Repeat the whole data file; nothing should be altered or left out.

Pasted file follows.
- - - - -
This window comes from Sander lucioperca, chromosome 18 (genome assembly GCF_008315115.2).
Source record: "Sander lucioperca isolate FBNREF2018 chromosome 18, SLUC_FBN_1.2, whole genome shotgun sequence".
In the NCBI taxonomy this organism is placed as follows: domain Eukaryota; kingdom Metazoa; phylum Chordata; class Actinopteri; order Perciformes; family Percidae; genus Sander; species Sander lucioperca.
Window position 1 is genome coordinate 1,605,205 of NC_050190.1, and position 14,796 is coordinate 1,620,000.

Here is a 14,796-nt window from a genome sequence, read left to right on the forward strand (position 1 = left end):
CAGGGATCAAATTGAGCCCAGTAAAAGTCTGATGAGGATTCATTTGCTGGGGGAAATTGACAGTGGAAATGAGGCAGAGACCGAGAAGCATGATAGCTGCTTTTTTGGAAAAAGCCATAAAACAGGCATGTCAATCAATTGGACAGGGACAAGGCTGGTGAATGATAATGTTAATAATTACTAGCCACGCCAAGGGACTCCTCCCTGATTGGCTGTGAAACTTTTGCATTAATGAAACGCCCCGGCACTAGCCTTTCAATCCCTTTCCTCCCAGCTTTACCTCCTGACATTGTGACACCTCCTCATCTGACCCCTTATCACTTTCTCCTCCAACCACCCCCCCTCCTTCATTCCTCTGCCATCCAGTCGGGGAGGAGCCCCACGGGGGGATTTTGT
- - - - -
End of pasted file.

This window comes from Sander lucioperca, chromosome 18 (genome assembly GCF_008315115.2).
Source record: "Sander lucioperca isolate FBNREF2018 chromosome 18, SLUC_FBN_1.2, whole genome shotgun sequence".
In the NCBI taxonomy this organism is placed as follows: domain Eukaryota; kingdom Metazoa; phylum Chordata; class Actinopteri; order Perciformes; family Percidae; genus Sander; species Sander lucioperca.
Window position 1 is genome coordinate 1,605,205 of NC_050190.1, and position 14,796 is coordinate 1,620,000.

Here is a 14,796-nt window from a genome sequence, read left to right on the forward strand (position 1 = left end):
CAGGGATCAAATTGAGCCCAGTAAAAGTCTGATGAGGATTCATTTGCTGGGGGAAATTGACAGTGGAAATGAGGCAGAGACCGAGAAGCATGATAGCTGCTTTTTTGGAAAAAGCCATAAAACAGGCATGTCAATCAATTGGACAGGGACAAGGCTGGTGAATGATAATGTTAATAATTACTAGCCACGCCAAGGGACTCCTCCCTGATTGGCTGTGAAACTTTTGCATTAATGAAACGCCCCGGCACTAGCCTTTCAATCCCTTTCCTCCCAGCTTTACCTCCTGACATTGTGACACCTCCTCATCTGACCCCTTATCACTTTCTCCTCCAACCACCCCCCCTCCTTCATTCCTCTGCCATCCAGTCGGGGAGGAGCCCCACGGGGGGATTTTGT